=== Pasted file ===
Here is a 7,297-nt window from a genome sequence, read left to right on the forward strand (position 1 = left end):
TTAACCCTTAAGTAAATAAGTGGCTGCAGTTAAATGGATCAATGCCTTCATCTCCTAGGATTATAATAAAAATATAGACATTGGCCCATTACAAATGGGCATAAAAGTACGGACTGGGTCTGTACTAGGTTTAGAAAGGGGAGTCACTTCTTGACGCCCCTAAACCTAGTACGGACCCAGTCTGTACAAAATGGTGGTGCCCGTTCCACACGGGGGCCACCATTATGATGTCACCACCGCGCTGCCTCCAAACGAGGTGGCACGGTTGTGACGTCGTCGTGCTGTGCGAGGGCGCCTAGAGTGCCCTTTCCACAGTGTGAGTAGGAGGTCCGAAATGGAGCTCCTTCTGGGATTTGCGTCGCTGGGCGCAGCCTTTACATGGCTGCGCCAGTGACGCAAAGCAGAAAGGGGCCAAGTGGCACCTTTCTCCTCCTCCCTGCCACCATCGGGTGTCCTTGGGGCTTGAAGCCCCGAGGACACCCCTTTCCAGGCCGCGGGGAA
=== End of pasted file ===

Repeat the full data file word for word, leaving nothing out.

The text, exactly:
Here is a 7,297-nt window from a genome sequence, read left to right on the forward strand (position 1 = left end):
TTAACCCTTAAGTAAATAAGTGGCTGCAGTTAAATGGATCAATGCCTTCATCTCCTAGGATTATAATAAAAATATAGACATTGGCCCATTACAAATGGGCATAAAAGTACGGACTGGGTCTGTACTAGGTTTAGAAAGGGGAGTCACTTCTTGACGCCCCTAAACCTAGTACGGACCCAGTCTGTACAAAATGGTGGTGCCCGTTCCACACGGGGGCCACCATTATGATGTCACCACCGCGCTGCCTCCAAACGAGGTGGCACGGTTGTGACGTCGTCGTGCTGTGCGAGGGCGCCTAGAGTGCCCTTTCCACAGTGTGAGTAGGAGGTCCGAAATGGAGCTCCTTCTGGGATTTGCGTCGCTGGGCGCAGCCTTTACATGGCTGCGCCAGTGACGCAAAGCAGAAAGGGGCCAAGTGGCACCTTTCTCCTCCTCCCTGCCACCATCGGGTGTCCTTGGGGCTTGAAGCCCCGAGGACACCCCTTTCCAGGCCGCGGGGAA